- "Upon entry of the order, the conviction, arrest or other proceeding shall be deemed not to have occurred, and the applicant may answer accordingly any questions relating to its occurrence."

Also, under ORS § 181.548 Confidentiality of some records:

- Notwithstanding the provisions of ORS 192.410 (Definitions for ORS 192.410 to 192.505) to 192.505 (Exempt and nonexempt public record to be separated) relating to public records the fingerprints, photographs, records and reports compiled under ORS 137.225 (Order setting aside conviction or record of arrest), 181.010 (Definitions for ORS 181.010 to 181.560 and 181.715 to 181.730), 181.511 (Fingerprints, identifying data, disposition report required upon arrest), 181.521 (Transmittal of disposition report), 181.555 (Establishment of procedures for access to criminal record information), 805.060 (Law enforcement undercover vehicles) and this section are confidential and exempt from public inspection except: . . . .
So, despite the evidence produced in this case, if this motion is granted, the public record of what transpired, suppressed as it was by judge Garry Reynolds, and the arrest record for all but one charge, may disappear from the government record, and the "arrest or other proceeding shall be deemed not to have occurred, and the applicant may answer accordingly any questions relating to its occurrence."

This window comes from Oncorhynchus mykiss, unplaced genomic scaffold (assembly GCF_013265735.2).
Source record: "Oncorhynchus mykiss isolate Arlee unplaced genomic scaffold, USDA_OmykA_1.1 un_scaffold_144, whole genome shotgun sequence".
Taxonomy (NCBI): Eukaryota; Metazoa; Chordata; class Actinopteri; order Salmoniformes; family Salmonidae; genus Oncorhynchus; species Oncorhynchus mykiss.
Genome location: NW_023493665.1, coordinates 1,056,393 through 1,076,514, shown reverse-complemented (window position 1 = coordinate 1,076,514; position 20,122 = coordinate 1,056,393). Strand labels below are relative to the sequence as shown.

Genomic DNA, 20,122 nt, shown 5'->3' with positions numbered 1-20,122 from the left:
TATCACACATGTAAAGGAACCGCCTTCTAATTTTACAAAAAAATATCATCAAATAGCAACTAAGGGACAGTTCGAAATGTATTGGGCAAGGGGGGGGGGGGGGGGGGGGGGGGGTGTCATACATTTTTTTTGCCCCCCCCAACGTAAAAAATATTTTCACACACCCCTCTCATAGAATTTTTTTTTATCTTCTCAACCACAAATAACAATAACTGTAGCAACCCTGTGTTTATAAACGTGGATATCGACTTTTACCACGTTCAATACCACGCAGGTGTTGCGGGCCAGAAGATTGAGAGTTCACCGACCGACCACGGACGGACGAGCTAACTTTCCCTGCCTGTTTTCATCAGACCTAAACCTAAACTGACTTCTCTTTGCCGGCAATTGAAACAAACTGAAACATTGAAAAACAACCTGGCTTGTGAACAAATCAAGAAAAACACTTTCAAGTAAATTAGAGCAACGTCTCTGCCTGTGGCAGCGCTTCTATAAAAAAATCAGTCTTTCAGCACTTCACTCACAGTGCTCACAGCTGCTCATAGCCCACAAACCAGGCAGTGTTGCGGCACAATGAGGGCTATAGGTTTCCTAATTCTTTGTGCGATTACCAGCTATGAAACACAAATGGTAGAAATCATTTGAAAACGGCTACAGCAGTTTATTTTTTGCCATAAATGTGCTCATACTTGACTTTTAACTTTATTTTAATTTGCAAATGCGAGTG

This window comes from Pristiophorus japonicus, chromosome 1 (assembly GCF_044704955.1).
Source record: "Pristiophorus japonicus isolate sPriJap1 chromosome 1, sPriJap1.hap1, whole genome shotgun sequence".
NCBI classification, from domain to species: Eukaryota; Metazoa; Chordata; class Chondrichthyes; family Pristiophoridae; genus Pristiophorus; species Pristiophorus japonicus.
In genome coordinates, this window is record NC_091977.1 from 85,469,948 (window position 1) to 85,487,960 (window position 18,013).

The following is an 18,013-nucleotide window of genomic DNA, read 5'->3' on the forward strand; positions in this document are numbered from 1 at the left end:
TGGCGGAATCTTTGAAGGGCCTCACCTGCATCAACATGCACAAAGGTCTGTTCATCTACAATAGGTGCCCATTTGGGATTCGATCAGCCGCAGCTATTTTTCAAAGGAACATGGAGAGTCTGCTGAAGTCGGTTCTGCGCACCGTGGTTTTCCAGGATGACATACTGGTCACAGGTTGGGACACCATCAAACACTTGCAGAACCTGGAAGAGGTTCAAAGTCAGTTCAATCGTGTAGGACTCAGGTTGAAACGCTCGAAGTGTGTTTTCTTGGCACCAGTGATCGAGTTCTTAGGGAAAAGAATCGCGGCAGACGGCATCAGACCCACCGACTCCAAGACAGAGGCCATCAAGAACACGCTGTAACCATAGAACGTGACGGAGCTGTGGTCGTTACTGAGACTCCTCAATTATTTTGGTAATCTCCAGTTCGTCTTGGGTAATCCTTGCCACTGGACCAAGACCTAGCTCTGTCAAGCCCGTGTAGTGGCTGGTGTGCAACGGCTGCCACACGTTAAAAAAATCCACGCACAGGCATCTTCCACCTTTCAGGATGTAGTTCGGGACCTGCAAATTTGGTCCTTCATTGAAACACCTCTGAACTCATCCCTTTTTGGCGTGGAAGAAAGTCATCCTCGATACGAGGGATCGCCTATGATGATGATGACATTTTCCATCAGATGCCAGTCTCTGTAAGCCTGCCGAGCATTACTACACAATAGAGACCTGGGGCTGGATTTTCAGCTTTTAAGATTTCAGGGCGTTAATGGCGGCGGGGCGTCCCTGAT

A Note from Senator Jeff Merkley on Social Security, Taxes, the Afghan War, and the Defense Budget

Tomorrow’s a special day. 72 years ago, Ida May Fuller was the nation's first recipient of a Social Security check.

Also, tomorrow, Republicans in Florida will vote in the GOP presidential primary. But, unfortunately for seniors in Florida and across the country, the candidates are humming an all-too-familiar tune.

Stop me if you’ve heard this one before: Leading Republican presidential candidates Mitt Romney and Newt Gingrich have pushed to privatize Social Security.

Surprised? I’m not. For years, Republican leaders have been saying that “reforming” Social Security is critical if we’re going to get our nation’s deficit and debt under control.

Here’s the truth: Social Security is fully solvent, and will be through 2038. So why all the bluster? It’s a giveaway to Wall Street, plain and simple.

Republicans like Romney and Gingrich claim that breaking our promise to seniors will reduce the debt. But I have a few other ideas that are more fair and make more sense:
- End the Bush Administration’s tax cuts for the wealthiest Americans.